Jul 20,2006 00:00
Reality is whatever you focus on.
My grandpa said that the day he was sober.
I didn’t know what he meant until last week, when I suffered my first panic attack. If I could describe it in three words, they would be GET ME OUT! One minute I was doing crunches in the gym, and the next moment all my demons were on top of me.
My heart was pounding around in my ribs. I didn’t know why. It didn’t matter. A chill overcame me like someone had died. I felt the need to get out•out of the gym, out of my clothes, out of my skin. The sky was definitely falling.
Alan Watts wrote, “In seeing fully into his own empty momentariness, the Bodhisattva knows a despair beyond suicide, the absolute despair which is the etymological meaning of nirvana.”
If this was nirvana, I’d rather be shallow.
The gym-heads continued their reps like nothing had happened. They couldn’t hear the sirens. They didn’t see me melting. I ran to the parking lot, trying to breathe my way back to reality, whatever that was.
You are in control. There is nothing to fear. Thou art God…
I circled the lot twice, remembering times when I felt safe. I pictured myself meditating. I couldn’t find my daily self, the guy I had raised from childhood. The sun didn’t feel quite right. It hung overhead like a bulb in the laboratory.
Cars passed by in the street, again without concern. I wished that someone would hit me. It was time for the attack to end. You know, if there were a God and everything. My heart kept shifting up: fourth gear, fifth gear, sixth gear. I started to mumble.
What’s the point? What’s the point?
This is what my shrink Dr. Bruce calls the Great Sickness•having to understand. The meaning of life is a feeling, he says, and we’ll think ourselves nuts until we learn that. The loneliness crushed me into the soles of my shoes. I couldn’t talk myself out of meaninglessness.
“Madness is the inability to not think,” says Dr. Bruce. “Stop it already!”
I staggered back to the gym to gather my burdens. The hello-goodbye girl asked if I were okay. I’m not sure that I answered.
On the way home, I doubled the speed limit, seduced by the idea of dying. Some unseen force goaded me on. Time did not budge. I had stepped into the Looking Glass From Hell. My life flashed before me, only it didn’t take a moment but all eternity. So it goes.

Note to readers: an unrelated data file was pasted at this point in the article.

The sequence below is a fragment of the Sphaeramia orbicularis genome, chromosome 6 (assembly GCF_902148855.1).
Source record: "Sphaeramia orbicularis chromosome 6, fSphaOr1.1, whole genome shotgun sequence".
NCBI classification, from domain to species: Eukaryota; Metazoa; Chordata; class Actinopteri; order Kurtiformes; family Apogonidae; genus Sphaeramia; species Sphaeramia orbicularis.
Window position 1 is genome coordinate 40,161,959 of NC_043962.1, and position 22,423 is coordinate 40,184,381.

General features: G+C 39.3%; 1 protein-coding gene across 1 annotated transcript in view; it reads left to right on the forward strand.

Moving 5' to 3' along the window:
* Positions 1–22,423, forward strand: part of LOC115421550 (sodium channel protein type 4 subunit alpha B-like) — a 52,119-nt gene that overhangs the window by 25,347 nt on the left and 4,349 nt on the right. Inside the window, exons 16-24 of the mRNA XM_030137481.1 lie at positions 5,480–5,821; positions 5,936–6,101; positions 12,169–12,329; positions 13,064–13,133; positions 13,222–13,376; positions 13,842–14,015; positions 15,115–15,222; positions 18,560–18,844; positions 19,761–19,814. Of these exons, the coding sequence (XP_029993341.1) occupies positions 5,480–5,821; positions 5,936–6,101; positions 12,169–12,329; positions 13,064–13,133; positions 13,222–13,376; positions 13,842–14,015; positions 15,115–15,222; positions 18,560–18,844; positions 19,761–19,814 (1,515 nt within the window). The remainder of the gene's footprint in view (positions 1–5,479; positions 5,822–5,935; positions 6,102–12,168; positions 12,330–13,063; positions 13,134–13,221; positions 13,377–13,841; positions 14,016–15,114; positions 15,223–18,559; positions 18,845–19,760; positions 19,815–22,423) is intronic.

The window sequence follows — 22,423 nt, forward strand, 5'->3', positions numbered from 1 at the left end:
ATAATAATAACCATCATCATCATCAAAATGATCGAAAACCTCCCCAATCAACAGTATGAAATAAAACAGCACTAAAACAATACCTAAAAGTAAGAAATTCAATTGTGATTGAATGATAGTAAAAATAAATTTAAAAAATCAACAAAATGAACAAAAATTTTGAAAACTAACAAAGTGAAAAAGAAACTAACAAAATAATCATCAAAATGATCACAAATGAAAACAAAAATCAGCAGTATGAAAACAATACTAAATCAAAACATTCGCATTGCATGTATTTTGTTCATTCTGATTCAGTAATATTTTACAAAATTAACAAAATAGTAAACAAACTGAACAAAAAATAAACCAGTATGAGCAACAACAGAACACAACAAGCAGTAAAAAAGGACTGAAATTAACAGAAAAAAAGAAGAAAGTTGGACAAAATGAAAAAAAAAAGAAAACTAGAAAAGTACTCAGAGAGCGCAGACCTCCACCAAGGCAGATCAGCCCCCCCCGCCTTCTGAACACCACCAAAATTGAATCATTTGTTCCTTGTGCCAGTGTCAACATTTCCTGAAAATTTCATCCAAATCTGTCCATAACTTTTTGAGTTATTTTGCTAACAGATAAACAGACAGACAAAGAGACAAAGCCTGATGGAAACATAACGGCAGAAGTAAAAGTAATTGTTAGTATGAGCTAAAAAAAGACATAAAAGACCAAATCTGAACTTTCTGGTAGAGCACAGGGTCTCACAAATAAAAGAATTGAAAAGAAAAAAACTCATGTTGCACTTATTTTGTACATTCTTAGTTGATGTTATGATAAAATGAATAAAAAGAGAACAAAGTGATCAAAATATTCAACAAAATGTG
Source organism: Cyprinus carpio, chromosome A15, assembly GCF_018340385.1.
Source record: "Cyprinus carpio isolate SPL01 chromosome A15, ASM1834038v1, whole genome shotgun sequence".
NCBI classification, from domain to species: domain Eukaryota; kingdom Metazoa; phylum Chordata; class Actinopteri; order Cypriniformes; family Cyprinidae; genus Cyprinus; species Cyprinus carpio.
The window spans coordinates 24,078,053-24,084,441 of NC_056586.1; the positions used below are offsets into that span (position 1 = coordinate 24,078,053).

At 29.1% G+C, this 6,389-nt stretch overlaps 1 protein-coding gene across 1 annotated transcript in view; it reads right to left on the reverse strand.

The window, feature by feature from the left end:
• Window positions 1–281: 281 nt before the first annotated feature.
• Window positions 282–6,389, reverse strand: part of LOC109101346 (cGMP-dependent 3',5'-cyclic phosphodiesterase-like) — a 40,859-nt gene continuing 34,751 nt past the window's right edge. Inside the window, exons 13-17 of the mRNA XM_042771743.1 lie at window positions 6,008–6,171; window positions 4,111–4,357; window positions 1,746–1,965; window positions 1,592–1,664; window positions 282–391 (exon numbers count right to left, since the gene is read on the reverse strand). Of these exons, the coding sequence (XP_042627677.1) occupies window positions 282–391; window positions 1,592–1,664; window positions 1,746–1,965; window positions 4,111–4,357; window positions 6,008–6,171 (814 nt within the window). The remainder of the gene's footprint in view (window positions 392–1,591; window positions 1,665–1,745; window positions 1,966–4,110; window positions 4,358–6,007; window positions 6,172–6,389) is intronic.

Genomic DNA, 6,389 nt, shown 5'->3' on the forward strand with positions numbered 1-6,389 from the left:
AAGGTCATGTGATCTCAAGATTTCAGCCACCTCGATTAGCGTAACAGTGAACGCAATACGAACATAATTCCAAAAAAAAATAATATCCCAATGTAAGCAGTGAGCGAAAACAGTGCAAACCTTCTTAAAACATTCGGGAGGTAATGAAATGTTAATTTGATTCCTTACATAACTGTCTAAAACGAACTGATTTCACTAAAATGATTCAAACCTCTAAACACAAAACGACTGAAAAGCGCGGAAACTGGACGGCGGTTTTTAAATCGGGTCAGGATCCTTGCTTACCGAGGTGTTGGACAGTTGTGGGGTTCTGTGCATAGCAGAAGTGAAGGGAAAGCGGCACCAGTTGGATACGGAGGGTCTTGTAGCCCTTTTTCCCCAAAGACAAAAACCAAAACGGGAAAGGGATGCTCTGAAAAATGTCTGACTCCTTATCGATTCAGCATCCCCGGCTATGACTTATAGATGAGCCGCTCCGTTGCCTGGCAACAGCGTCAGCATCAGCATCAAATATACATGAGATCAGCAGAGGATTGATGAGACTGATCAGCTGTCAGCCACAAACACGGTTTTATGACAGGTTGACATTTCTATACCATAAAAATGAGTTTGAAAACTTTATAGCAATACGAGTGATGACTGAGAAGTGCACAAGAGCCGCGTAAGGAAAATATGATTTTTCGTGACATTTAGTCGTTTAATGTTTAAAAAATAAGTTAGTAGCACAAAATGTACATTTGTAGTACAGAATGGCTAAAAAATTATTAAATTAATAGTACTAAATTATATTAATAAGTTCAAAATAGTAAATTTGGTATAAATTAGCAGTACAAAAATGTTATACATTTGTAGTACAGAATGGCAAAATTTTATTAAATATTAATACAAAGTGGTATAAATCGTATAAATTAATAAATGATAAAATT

At home my wife Yahaira met me at the door.
“What’s the matter?” she said, feeling my forehead.
“I’m going crazy.”
Yahaira hugged me, and my brain threw up. It felt like I was falling through the floor. She said I cried. It’s her word against mine.
“I can’t breathe,” I said.
“Should I call the doctor?”
Who, Doctor God? Yes, I would like to see God so that I could punch Him in the nose. This wasn’t a broken arm; it was an existential vacuum. It was the undoing of reason. But you know you’re getting off course when you want to punch God.
Yahaira laid me in bed and turned on the fan. I curled into a cry-baby position and rocked like Rainman. Who’s on first? What’s on second…It made as much sense.
She massaged my neck. I breathed as best I could, but it would have been okay to not breathe. Ever. Yahaira turned on the radio, a tenuous link back to mankind. As much as I detest commercials, they somehow soothed me.
And finally•mercifully•I slept.
Next morning, I awoke slowly, afraid to remember. I could have killed someone. I brushed my teeth and made the bed and slipped into my old reality, but something was missing. It was my innocence, or sense of well-being. Even now I tread carefully, unsure when the earth will open up.
They say you can survive an attack by letting the terror wash over you. That’s like telling a driver to relax into a head-on collision. If the time comes, I will try it. But if you find me shirtless on the corner muttering about nirvana, you’ll know what happened.